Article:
Prehistoric super salamander was top predator, fossils suggest
A previously undiscovered species of crocodile-like amphibian that lived during the rise of dinosaurs was among Earth's top predators more than 200 million years ago, a study shows.
Palaeontologists identified the prehistoric species - which looked like giant salamanders - after excavating bones buried on the site of an ancient lake in southern Portugal.
The species was part of a wider group of primitive amphibians that were widespread at low latitudes 220-230 million years ago, the team says.
The creatures grew up to 2m in length and lived in lakes and rivers during the Late Triassic Period, living much like crocodiles do today and feeding mainly on fish, researchers say.
The species - Metoposaurus algarvensis - lived at the same time as the first dinosaurs began their dominance, which lasted for over 150 million years, the team says. These primitive amphibians formed part of the ancestral stock from which modern amphibians - such as frogs and newts - evolved, researchers say.
The species were distant relatives of the salamanders of today, the team says. The discovery reveals that this group of amphibians was more geographically diverse than previously thought.
The species is the first member of the group to be discovered in the Iberian Peninsula, the team says.
Fossil remains of species belonging to the group have been found in parts of modern day Africa, Europe, India and North America. Differences in the skull and jaw structure of the fossils found in Portugal revealed they belong to a separate species.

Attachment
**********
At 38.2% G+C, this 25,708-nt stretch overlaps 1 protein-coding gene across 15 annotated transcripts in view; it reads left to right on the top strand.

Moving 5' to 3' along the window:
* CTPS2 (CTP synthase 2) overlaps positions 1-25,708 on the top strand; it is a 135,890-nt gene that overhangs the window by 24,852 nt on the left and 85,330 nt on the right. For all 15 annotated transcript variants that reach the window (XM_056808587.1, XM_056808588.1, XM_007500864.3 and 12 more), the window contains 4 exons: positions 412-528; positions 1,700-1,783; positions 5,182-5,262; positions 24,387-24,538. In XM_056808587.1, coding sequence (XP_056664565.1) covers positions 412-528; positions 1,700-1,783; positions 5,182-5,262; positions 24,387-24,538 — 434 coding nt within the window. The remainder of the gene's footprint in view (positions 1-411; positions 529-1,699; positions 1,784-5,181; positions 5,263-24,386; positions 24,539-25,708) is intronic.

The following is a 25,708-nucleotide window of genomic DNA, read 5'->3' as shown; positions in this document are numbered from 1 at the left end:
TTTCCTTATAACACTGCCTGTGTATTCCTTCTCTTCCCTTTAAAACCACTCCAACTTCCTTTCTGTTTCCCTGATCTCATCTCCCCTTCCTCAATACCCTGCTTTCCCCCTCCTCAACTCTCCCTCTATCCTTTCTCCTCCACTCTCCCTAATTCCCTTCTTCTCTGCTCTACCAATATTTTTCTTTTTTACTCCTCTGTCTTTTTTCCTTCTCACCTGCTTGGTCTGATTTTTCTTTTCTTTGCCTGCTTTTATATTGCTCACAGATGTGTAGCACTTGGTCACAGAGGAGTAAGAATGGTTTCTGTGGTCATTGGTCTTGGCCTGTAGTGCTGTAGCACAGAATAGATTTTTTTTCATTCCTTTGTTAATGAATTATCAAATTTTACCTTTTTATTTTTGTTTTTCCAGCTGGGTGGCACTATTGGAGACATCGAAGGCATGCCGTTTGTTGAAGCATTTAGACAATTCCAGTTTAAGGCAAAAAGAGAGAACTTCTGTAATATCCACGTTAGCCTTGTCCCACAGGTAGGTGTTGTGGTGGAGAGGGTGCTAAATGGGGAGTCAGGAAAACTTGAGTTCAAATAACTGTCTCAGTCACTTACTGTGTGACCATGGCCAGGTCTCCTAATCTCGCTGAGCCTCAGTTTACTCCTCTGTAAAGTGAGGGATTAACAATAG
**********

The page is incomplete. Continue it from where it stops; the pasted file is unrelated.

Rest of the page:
The new species was discovered in a large bed of bones where up to several hundred of the creatures may have died when the lake they inhabited dried up, researchers say. Only a fraction of the site - around 4 square meters - has been excavated so far, and the team is continuing work there in the hope of unearthing new fossils.
Most members the group of giant salamander-like amphibians was wiped out during a mass extinction 201 million years ago, long before the death of the dinosaurs. This marked the end of the Triassic Period, when the supercontinent of Pangea - which included all the world's present-day continents - began to break apart. The extinction wiped out many groups of vertebrates, such as big amphibians, paving the way for dinosaurs to become dominant.
The study, published in the Journal of Vertebrate Paleontology, was funded by the German Research Foundation and the National Science Foundation, the Jurassic Foundation, CNRS, Columbia University Climate Center and the Chevron Student Initiative Fund. Additional support was provided by the Municipality of Loulé, Camara Municipal de Silves and Junta de Freguesia de Salir in Portugal.
Dr Steve Brusatte, of the University of Edinburgh's School of GeoSciences, who led the study, said: "This new amphibian looks like something out of a bad monster movie. It was as long as a small car and had hundreds of sharp teeth in its big flat head, which kind of looks like a toilet seat when the jaws snap shut. It was the type of fierce predator that the very first dinosaurs had to put up with if they strayed too close to the water, long before the glory days of T. rex and Brachiosaurus."
Dr Richard Butler, of the School of Geography, Earth and Environmental Sciences at the University of Birmingham, said: "Most modern amphibians are pretty tiny and harmless. But back in the Triassic these giant predators would have made lakes and rivers pretty scary places to be."
Dr Steve Brusatte will discuss his work on recently discovered species and other aspects of palaeontology at a series of events at the Edinburgh International Science Festival, which runs from 4-19 April.